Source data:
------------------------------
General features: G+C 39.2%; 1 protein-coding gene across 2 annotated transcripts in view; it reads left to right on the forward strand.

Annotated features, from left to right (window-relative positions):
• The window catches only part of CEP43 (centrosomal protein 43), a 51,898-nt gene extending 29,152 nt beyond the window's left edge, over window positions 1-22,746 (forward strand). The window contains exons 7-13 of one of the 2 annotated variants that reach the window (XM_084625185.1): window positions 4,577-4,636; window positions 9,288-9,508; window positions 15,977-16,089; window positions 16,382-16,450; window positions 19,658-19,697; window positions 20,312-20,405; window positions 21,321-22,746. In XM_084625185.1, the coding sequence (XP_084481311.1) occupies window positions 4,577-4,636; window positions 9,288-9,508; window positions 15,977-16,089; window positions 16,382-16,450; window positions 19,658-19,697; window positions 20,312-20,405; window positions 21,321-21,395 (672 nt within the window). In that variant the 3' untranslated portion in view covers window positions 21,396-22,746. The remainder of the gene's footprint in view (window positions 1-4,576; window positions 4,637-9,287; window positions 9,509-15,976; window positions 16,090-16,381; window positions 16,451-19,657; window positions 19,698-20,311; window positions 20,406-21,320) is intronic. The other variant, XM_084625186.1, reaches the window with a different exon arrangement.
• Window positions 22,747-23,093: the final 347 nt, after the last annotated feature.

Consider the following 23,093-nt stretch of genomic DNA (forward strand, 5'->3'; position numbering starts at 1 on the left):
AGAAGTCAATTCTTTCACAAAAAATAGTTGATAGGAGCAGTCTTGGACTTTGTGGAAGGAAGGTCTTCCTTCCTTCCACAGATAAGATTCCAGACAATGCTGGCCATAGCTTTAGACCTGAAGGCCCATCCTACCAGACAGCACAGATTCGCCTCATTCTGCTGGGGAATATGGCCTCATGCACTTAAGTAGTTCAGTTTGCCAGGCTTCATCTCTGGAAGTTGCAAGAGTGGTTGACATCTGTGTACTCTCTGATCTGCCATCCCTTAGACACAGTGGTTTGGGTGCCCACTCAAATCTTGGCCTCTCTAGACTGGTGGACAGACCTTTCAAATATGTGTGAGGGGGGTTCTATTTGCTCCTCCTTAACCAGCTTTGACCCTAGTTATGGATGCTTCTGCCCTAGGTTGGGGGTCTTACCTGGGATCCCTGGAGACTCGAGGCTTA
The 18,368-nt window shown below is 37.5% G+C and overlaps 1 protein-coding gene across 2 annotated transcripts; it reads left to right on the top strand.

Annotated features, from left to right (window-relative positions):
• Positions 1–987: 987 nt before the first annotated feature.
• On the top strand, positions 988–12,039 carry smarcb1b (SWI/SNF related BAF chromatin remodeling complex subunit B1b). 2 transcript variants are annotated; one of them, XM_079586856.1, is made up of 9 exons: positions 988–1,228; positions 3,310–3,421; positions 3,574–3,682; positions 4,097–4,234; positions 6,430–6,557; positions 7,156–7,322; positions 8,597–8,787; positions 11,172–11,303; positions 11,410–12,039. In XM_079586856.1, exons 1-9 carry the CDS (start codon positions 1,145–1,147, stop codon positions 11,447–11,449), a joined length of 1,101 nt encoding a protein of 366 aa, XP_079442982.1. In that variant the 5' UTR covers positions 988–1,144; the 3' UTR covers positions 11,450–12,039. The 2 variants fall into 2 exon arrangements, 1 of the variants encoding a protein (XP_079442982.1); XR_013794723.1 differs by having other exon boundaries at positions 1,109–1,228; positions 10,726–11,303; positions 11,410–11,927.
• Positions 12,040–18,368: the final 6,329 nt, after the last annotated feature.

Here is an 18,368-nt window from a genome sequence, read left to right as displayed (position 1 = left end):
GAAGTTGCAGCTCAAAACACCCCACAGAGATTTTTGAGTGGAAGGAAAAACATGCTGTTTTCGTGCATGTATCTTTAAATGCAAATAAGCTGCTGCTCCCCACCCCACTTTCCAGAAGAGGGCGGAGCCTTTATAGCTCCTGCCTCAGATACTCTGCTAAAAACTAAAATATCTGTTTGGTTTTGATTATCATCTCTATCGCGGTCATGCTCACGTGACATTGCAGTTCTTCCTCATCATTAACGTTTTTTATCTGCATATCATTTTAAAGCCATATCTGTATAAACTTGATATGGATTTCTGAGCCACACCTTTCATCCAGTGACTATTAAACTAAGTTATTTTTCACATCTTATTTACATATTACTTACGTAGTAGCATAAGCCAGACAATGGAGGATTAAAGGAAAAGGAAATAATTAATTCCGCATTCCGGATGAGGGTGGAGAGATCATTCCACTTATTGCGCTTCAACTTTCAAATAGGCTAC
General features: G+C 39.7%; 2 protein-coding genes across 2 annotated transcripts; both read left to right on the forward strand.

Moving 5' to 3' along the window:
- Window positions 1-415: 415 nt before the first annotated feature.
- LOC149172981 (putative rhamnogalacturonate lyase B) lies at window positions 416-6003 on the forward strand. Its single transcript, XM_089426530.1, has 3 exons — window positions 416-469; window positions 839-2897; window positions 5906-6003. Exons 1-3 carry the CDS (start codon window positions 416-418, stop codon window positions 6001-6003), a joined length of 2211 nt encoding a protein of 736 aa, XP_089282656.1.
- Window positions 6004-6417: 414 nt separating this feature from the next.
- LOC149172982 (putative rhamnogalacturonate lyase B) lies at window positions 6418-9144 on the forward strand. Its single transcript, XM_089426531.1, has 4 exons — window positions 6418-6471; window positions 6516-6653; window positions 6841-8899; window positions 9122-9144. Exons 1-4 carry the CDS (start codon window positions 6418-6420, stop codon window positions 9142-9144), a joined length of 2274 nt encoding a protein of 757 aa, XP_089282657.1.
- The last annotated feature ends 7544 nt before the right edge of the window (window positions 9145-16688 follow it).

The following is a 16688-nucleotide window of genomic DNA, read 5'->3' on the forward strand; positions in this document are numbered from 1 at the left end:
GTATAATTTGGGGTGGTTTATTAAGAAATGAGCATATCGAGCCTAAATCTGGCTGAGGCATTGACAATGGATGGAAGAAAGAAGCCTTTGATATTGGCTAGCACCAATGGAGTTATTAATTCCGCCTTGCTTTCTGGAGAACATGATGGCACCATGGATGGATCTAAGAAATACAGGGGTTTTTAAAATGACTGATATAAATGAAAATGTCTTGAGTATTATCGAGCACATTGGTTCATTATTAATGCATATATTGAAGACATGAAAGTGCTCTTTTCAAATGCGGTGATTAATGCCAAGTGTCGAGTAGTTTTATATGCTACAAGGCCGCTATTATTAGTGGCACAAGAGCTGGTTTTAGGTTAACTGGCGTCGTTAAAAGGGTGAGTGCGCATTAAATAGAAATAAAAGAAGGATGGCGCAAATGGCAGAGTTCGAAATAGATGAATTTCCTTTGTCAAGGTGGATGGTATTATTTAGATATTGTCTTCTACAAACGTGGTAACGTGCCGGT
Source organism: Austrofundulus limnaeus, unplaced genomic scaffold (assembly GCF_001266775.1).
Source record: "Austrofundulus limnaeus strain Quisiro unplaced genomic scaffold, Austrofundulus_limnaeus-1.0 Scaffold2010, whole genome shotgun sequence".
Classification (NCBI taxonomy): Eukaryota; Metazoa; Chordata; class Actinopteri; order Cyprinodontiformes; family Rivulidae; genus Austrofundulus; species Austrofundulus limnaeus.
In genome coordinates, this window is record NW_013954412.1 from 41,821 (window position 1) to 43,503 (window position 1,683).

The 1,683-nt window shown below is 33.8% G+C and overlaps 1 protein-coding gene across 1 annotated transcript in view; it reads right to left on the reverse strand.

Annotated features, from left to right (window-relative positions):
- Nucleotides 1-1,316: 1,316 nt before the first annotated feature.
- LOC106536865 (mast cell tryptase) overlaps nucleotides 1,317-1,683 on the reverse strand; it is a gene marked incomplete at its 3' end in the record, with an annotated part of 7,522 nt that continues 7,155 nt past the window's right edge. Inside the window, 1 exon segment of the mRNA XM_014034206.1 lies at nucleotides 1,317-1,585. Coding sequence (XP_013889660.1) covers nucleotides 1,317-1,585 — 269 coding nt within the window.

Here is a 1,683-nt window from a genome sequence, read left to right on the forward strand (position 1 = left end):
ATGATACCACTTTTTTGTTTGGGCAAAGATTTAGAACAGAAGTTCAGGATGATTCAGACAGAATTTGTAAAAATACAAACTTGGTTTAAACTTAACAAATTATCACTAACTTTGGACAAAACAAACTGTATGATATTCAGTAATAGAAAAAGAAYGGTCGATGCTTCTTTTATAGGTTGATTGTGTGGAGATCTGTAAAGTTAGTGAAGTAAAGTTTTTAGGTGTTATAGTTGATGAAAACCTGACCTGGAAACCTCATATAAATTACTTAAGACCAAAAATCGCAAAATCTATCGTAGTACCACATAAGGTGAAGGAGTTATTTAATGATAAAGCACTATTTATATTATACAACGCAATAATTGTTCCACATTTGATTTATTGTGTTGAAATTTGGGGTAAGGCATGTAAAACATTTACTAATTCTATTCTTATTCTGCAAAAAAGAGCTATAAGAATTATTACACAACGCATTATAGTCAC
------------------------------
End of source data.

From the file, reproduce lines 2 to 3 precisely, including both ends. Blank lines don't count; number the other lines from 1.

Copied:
Annotated features, from left to right (window-relative positions):
• The window catches only part of CEP43 (centrosomal protein 43), a 51,898-nt gene extending 29,152 nt beyond the window's left edge, over window positions 1-22,746 (forward strand). The window contains exons 7-13 of one of the 2 annotated variants that reach the window (XM_084625185.1): window positions 4,577-4,636; window positions 9,288-9,508; window positions 15,977-16,089; window positions 16,382-16,450; window positions 19,658-19,697; window positions 20,312-20,405; window positions 21,321-22,746. In XM_084625185.1, the coding sequence (XP_084481311.1) occupies window positions 4,577-4,636; window positions 9,288-9,508; window positions 15,977-16,089; window positions 16,382-16,450; window positions 19,658-19,697; window positions 20,312-20,405; window positions 21,321-21,395 (672 nt within the window). In that variant the 3' untranslated portion in view covers window positions 21,396-22,746. The remainder of the gene's footprint in view (window positions 1-4,576; window positions 4,637-9,287; window positions 9,509-15,976; window positions 16,090-16,381; window positions 16,451-19,657; window positions 19,698-20,311; window positions 20,406-21,320) is intronic. The other variant, XM_084625186.1, reaches the window with a different exon arrangement.